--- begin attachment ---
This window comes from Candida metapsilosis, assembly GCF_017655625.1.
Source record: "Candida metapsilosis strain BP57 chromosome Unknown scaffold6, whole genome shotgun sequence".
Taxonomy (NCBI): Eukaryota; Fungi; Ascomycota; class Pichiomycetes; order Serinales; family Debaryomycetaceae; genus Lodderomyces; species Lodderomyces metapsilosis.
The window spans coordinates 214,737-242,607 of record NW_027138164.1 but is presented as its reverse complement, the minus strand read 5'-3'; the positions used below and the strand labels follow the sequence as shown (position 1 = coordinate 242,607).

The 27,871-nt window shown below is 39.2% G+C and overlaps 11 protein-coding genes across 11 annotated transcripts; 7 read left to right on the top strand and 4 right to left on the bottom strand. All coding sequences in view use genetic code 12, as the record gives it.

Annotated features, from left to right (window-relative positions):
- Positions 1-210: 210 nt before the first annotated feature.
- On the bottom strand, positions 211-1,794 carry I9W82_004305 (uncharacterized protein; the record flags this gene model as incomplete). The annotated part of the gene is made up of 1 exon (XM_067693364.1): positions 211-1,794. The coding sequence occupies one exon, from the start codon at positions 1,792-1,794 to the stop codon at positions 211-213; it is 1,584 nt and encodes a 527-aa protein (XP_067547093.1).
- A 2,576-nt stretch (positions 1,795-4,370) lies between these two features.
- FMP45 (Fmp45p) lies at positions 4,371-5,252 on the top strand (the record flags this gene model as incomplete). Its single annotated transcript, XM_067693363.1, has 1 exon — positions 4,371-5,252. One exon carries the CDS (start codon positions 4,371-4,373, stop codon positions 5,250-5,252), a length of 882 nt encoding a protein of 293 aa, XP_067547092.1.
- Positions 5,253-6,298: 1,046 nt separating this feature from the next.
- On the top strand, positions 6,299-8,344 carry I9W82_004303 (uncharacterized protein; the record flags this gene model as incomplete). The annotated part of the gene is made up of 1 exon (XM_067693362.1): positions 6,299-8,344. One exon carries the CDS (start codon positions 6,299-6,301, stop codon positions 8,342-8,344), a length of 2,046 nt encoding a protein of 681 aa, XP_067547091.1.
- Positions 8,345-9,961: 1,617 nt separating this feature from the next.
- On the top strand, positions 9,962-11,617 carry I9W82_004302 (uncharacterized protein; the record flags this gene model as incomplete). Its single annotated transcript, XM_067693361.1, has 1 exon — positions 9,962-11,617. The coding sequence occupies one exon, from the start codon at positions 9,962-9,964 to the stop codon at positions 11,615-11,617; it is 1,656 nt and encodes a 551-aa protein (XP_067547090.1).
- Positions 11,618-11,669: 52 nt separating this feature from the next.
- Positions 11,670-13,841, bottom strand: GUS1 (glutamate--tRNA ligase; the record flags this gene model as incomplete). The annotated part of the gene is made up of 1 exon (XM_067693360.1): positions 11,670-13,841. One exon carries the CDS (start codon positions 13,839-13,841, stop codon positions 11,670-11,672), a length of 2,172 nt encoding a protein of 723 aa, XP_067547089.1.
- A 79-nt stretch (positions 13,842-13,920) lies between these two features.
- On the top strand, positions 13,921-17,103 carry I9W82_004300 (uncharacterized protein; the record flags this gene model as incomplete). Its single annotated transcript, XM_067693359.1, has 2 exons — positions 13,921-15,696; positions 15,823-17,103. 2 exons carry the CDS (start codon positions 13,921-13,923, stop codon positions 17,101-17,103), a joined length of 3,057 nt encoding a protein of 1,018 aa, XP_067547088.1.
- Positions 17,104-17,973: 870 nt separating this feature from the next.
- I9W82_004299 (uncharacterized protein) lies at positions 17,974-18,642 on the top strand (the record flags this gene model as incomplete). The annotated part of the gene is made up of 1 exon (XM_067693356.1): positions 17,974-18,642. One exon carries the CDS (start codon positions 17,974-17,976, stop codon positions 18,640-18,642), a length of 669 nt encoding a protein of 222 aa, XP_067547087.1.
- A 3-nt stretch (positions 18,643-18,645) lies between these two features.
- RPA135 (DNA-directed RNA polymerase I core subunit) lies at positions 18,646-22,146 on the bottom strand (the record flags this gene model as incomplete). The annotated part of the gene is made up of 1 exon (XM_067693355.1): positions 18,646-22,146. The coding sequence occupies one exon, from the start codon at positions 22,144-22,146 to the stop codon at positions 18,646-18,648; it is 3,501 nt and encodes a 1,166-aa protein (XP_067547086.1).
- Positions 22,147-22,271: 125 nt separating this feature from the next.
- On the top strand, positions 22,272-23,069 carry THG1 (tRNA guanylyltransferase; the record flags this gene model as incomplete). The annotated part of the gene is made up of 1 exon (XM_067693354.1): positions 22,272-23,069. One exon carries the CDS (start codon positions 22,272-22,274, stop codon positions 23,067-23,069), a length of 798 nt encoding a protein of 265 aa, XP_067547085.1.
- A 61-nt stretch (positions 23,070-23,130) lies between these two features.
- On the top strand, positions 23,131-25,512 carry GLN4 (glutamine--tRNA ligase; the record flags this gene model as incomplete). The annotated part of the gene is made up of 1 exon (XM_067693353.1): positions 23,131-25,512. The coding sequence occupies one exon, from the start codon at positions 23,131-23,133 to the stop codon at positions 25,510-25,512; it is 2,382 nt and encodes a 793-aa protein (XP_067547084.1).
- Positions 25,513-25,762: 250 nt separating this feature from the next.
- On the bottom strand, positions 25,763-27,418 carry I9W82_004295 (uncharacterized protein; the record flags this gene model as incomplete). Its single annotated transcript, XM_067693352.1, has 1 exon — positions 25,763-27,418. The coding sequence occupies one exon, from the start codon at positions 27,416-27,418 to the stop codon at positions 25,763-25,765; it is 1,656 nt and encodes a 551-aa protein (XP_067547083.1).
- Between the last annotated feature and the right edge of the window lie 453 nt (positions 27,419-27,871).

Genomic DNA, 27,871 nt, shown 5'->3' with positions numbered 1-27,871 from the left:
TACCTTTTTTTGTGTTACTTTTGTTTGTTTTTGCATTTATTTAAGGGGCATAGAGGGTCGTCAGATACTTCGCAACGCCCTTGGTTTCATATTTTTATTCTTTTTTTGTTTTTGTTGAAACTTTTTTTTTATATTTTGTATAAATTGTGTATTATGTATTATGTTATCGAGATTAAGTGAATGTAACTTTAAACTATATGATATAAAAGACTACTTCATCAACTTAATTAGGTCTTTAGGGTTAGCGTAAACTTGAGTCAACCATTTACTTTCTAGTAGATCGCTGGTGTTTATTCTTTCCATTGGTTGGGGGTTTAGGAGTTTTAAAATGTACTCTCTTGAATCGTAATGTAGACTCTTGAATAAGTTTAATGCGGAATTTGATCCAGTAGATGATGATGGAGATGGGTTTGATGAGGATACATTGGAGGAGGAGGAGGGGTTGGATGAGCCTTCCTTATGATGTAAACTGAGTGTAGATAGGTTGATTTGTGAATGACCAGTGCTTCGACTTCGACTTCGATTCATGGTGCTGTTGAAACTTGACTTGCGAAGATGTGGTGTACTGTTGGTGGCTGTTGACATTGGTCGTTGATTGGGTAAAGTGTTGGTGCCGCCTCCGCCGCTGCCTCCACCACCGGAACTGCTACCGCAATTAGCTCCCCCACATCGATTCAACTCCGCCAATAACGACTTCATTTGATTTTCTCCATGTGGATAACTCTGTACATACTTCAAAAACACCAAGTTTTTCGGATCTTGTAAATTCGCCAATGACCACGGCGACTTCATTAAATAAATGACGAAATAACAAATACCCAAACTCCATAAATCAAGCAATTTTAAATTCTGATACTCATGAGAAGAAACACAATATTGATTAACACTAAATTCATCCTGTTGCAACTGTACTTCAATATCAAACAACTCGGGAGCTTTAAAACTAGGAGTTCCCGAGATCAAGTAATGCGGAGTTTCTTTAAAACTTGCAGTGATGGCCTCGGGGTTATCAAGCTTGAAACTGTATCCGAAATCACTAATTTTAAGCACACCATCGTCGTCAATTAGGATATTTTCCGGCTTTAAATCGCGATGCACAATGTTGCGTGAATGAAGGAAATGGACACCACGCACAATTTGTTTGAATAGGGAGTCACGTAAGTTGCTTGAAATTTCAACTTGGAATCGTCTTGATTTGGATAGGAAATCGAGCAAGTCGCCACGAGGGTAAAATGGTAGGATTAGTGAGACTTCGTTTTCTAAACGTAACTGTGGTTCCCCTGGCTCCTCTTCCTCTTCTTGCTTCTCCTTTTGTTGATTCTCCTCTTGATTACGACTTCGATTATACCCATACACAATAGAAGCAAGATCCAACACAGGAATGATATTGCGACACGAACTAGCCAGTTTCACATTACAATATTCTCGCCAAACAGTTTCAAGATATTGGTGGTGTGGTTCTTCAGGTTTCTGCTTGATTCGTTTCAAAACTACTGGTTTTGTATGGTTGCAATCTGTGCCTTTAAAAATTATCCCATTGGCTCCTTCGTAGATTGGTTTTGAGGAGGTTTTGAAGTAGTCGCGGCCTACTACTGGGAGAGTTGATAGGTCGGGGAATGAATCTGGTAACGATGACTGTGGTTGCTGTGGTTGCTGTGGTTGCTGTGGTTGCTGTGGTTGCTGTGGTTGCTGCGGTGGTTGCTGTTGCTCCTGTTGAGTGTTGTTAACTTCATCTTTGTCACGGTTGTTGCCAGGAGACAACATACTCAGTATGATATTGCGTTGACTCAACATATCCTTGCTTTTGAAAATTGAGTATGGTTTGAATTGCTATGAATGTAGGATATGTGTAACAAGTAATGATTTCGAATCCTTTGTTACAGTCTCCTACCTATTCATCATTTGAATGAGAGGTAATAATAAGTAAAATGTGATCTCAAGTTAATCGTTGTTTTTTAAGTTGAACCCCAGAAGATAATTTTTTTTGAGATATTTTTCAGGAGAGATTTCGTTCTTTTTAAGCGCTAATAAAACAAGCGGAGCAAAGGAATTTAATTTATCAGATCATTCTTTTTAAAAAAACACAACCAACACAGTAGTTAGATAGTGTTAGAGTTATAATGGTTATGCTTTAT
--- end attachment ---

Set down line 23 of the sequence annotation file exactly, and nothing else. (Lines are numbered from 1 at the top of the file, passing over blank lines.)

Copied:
- Positions 22,147-22,271: 125 nt separating this feature from the next.